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Lupus and Low Disease Activity

 

Achieving Low Disease Activity

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Everyday, individuals living with lupus learn more and more about their disease. They learn how lupus uniquely manifests in their own bodies, how they will react to the medications and treatments prescribed by healthcare professionals, and how to live life to its fullest in spite of the uncertainty of what each day may bring. Researchers undauntedly continue to compile information through studies and surveys in the hope of one day finding a cure. The lupus community itself – whether it be individuals with lupus, medical practitioners, educators and researchers, or those who provide emotional support for loved ones living with the disease – continues to collectively come together to build a body and wealth of information to help ease the burden of lupus today and in the future.

While finding a cure is the ultimate goal, what is an optimal goal for an individual living with lupus in the here-and-now? Achieving a Lupus Low Disease Activity State (LLDAS) is key to feeling your best today and possibly keeping symptoms to a minimum while waiting for a cure. Achieving LLDAS means experiencing the most minimal of symptoms and discomfort as possible while on the least amount of medication as possible in order to maintain a good quality of life.

What is Lupus Low Disease Activity State (LLDAS)?

There are numerous studies that have tried to define and measure the various disease states of lupus.  Medical experts from Hong Kong, China, Philippines, Thailand, Singapore, Indonesia, and Australia originally compiled a list of 56 items that indicated when an individual with lupus could be experiencing a decline in the manifestation and severity of symptoms. This very inclusive list was reviewed by a smaller panel of experts – the Asia-Pacific Lupus Collaboration – and has since been honed down to five items that were unanimously ranked the highest indicators of achieving Lupus Low Disease Activity State (LLDAS).

These five key indicators of the presence of LLDAS include:

  • An SLEDAI 2K reading of ≤ 4. SLEDAI (Systemic Lupus Erythematosus Disease Activity Index) measures disease activity. An SLEDAI reading of ≤ 4 means that there is no activity in the renal system, central nervous system, cardiopulmonary system, and there is no evidence of vasculitis or fever. There also cannot be any evidence of hemolytic anemia or gastrointestinal activity.
  • There can be no new features of lupus disease activity compared with the prior assessment.
  • An SELENA-SLEDAI PGA score of ≤ 1. SELENA (Safety of Estrogens in Systemic Lupus Erythromatosus National Assessment and Physician’s Assessment) is a cumulative and weighted index used to assess disease activity that provides more symptom specificity, but does not change overall SLEDAI scoring. An SELENA-SLEDAI PGA reading of ≤ 1 means there is no new disease activity as compared with the prior assessment.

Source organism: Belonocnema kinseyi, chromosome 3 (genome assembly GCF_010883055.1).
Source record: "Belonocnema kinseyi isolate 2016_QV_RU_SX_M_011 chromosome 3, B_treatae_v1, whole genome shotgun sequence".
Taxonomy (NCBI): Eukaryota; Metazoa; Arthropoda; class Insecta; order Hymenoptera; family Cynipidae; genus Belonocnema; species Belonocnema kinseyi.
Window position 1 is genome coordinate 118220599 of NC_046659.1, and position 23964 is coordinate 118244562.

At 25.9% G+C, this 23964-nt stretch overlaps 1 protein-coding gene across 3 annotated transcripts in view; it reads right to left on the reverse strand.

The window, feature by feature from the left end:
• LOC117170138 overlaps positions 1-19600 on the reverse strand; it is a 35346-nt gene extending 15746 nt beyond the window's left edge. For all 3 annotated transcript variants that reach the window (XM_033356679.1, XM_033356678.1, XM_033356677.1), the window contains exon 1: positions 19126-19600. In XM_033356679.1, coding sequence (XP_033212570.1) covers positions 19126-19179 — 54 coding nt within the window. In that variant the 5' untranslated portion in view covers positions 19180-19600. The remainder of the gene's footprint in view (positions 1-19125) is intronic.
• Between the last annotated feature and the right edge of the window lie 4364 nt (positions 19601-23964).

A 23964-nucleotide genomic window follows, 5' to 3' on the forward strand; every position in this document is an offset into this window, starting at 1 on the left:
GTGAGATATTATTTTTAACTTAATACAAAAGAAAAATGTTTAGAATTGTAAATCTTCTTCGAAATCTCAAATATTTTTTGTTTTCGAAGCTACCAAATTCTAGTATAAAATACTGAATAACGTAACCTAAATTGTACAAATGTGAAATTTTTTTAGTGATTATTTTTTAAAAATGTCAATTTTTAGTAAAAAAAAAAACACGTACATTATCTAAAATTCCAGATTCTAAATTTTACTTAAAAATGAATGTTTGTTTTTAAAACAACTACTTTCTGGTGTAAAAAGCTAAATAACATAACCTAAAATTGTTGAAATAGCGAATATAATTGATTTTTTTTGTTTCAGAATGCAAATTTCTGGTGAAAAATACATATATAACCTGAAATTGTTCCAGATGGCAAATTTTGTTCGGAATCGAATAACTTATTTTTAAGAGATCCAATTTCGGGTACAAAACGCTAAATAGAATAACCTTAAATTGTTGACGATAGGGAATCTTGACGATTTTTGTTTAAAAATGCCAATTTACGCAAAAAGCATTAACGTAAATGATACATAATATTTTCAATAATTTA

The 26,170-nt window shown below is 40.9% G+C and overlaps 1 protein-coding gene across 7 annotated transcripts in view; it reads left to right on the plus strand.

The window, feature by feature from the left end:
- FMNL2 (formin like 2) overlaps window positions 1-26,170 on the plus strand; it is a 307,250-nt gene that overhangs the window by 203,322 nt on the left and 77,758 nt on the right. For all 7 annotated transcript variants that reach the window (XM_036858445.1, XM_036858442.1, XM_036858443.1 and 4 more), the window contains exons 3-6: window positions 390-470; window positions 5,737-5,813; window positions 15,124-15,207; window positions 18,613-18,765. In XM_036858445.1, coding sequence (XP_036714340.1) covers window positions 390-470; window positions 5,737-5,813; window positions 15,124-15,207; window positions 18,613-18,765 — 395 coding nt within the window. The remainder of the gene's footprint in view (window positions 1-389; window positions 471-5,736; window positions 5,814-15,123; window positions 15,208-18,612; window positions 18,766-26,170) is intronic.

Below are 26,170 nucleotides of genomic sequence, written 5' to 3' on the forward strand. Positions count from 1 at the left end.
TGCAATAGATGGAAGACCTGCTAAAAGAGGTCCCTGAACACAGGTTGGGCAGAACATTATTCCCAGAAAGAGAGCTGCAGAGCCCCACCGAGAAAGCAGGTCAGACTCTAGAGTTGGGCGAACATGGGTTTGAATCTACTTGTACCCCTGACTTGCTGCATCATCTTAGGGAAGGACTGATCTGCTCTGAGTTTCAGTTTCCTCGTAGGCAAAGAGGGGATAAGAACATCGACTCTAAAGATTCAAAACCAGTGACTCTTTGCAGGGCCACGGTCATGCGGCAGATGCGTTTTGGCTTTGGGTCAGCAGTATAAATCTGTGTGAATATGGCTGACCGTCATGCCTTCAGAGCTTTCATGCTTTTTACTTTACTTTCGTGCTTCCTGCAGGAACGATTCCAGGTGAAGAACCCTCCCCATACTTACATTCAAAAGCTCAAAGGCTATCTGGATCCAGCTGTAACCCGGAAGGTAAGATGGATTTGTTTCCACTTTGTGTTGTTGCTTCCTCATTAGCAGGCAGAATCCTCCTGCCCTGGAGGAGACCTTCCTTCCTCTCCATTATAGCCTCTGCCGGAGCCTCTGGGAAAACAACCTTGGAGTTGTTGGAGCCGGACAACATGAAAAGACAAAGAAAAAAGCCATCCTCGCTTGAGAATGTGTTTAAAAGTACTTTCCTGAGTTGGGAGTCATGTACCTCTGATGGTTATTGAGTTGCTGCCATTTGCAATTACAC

• The current prednisolone dose an individual with lupus is receiving is ≤ 7.5 mg daily.
  • Maintenance doses of immunosuppressive drugs and approved biologics are tolerated well, and the individual with lupus is not taking any investigational drugs.

There are many ways in which an individual living with lupus can work with medical practitioners to attempt to achieve these five LLDAS outcomes. In addition to conventional or allopathic treatment plans, one way may be to practice an integrated medicine approach which not only includes conventional medicine, but other practices and approaches that appear promising.

Keep reading to explore some of the approaches beyond the conventional or allopathic practices that an individual living with lupus may take in order to more fully understand and manage symptoms, potentially leading to LLDAS.

Integrated and Complementary Approaches to Achieving LLDAS

While many individuals with lupus choose to treat their disease with mainstream medicine and standard medical practices, others may choose – or want to learn about – more integrated approaches to treatment that may complement their existing treatment. These provide a more holistic approach that also considers the mind, body, and spirit of the individual living with lupus. Many find it empowering to be able to treat their whole being!

Here are examples of some popular treatment approaches that can be integrated with conventional medical practices:

Functional Medicine